Stephen Bloom, a lecturer of economics and personal finance at Messiah College and an estate planning attorney, has identified 10 building blocks for solid financial foundations. His list:

1. Make the World's Best Investment 

You can search for a lifetime, but you won't lock-in a better return on investment than you get by simply paying off your high-interest debt.

2. Work Your Butt Off

Sorry, there's no substitute for plain old hard work.

3. Have Fun Spending

Really, it's OK! But do your spending according to a plan. You can call it a budget, but calling it a spending plan makes it seem more enjoyable. Write down the income you have, what's most important for you to buy with that money, and then spend -- but only on those things!

4. Witness a Wealth Miracle 

With stocks, real estate, interest rates and salaries down, it might seem like the notion of saving is a pie-in-the-sky fantasy. But the basic truth remains: To build wealth for the future, you've got to invest part of what you have today. Sticking with a diligent, steady savings plan leads to miraculous growth over the long haul.

5. Live Large by Living Smaller 

Want to feel rich? Spend a little less than you earn. Want to feel poor? Spend a little more than you earn. It's just arithmetic, but many of us have been living like we don't believe in math. Well, our rebellious experiment in excess is over now. Math wins. Living within our means is not only our best option; it's our only sustainable option.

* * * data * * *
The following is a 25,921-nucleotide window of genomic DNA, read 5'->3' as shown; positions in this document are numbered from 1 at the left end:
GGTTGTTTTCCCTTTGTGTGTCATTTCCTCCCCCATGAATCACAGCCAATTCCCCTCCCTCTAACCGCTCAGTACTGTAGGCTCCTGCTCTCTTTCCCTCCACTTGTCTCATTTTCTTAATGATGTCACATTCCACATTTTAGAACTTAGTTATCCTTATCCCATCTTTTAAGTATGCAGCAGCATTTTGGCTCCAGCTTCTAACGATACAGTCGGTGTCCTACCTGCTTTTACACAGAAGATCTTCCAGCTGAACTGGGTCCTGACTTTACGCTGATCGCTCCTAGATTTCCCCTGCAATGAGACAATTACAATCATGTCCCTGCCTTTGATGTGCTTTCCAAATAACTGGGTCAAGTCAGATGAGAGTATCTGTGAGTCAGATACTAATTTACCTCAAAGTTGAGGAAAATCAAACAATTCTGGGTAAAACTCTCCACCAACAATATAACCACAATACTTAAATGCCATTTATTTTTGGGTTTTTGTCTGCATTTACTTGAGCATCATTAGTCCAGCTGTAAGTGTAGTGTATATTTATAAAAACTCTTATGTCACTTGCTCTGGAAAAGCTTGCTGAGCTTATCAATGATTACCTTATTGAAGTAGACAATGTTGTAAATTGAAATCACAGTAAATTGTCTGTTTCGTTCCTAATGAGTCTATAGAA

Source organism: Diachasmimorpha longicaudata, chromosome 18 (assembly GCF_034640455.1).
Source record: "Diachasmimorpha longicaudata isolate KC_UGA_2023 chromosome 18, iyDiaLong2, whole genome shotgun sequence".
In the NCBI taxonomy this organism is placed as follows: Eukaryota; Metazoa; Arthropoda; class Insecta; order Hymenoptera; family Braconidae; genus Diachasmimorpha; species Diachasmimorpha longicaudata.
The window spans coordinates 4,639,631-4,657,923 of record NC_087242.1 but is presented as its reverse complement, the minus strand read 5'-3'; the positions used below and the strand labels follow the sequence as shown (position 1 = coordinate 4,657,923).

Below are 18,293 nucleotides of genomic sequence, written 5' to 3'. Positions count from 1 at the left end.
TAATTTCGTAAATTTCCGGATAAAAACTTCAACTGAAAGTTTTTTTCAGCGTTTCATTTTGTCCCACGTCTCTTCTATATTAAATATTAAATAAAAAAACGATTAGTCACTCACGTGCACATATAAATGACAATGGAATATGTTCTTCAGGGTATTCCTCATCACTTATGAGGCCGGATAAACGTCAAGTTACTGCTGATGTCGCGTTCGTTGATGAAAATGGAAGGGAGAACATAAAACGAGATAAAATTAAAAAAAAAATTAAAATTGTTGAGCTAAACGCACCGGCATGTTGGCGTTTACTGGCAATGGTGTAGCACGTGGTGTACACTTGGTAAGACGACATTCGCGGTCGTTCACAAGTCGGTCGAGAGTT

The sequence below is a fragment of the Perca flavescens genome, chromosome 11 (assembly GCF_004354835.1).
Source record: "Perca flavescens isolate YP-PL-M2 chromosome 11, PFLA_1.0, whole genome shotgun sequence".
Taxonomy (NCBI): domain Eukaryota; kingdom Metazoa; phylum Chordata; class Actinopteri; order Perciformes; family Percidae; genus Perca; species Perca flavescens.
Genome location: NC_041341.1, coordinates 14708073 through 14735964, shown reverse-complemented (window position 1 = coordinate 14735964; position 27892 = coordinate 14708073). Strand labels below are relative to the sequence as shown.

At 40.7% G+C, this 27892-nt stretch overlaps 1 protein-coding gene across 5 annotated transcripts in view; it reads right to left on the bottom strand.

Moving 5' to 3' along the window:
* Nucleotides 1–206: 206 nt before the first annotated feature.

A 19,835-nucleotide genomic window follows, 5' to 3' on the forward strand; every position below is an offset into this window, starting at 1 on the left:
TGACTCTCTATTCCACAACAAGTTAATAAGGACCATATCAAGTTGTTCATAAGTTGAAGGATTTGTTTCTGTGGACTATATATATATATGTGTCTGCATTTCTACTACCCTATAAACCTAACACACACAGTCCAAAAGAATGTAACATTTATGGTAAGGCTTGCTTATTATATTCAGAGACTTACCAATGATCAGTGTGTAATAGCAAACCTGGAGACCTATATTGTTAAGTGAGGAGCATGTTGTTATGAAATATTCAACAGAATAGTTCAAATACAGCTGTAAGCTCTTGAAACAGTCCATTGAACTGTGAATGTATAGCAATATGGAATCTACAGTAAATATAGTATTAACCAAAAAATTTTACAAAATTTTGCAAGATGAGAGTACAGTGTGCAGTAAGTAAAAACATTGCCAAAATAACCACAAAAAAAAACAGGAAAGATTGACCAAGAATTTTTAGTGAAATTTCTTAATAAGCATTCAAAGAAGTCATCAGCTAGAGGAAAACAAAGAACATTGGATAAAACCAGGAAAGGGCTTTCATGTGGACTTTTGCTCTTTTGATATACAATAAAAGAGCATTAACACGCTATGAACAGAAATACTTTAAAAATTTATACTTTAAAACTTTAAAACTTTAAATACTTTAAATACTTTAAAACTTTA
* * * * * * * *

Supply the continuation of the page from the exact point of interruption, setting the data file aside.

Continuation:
6. Become Indispensable

Jobs are harder to find and harder to keep. How do we stay viable and relevant to the needs of our employers or customers? We become indispensable. To do that, we've got to focus relentlessly on learning. Lifelong continuing education is now essential to our economic livelihood.

7. Don't be a Sucker

Shady financial schemes are the quickest way to wreck our finances. Nobody wants to be a sucker, but millions are. From Madoff to multi-level marketers, from lotteries to online frauds, scam artists are plotting ways to separate us from our wealth. Remember, if it sounds too good to be true, it is.

8. Plan, But Not Too Much

Cover your bases. Get solid advice from reputable legal and financial advisors. Execute your plan, then relax. Avoid the trap of becoming so obsessed with planning for every contingency that you forget to stop and appreciate all you have.

9. Give Until It Feels Good

From the pages of the Bible to the pages of the latest newspapers, the story is the same: Those who give generously experience a joy like no other.

10. Put Your Trust in the Right Place

In the end, our material possessions go away, every last bit. We take nothing with us out of this life -- not money, investments or toys.

Posted May 22, 2009

Stephen L. Bloom is a Christian lawyer serving clients throughout Pennsylvania. He wrote The Believer's Guide to Legal Issues (Living Ink Books) and frequently speaks on Christianity and law. For information, visit his website www.IsThereALawyerInTheChurch.com.

Article originally published in the The Patriot-News (Harrisburg, PA).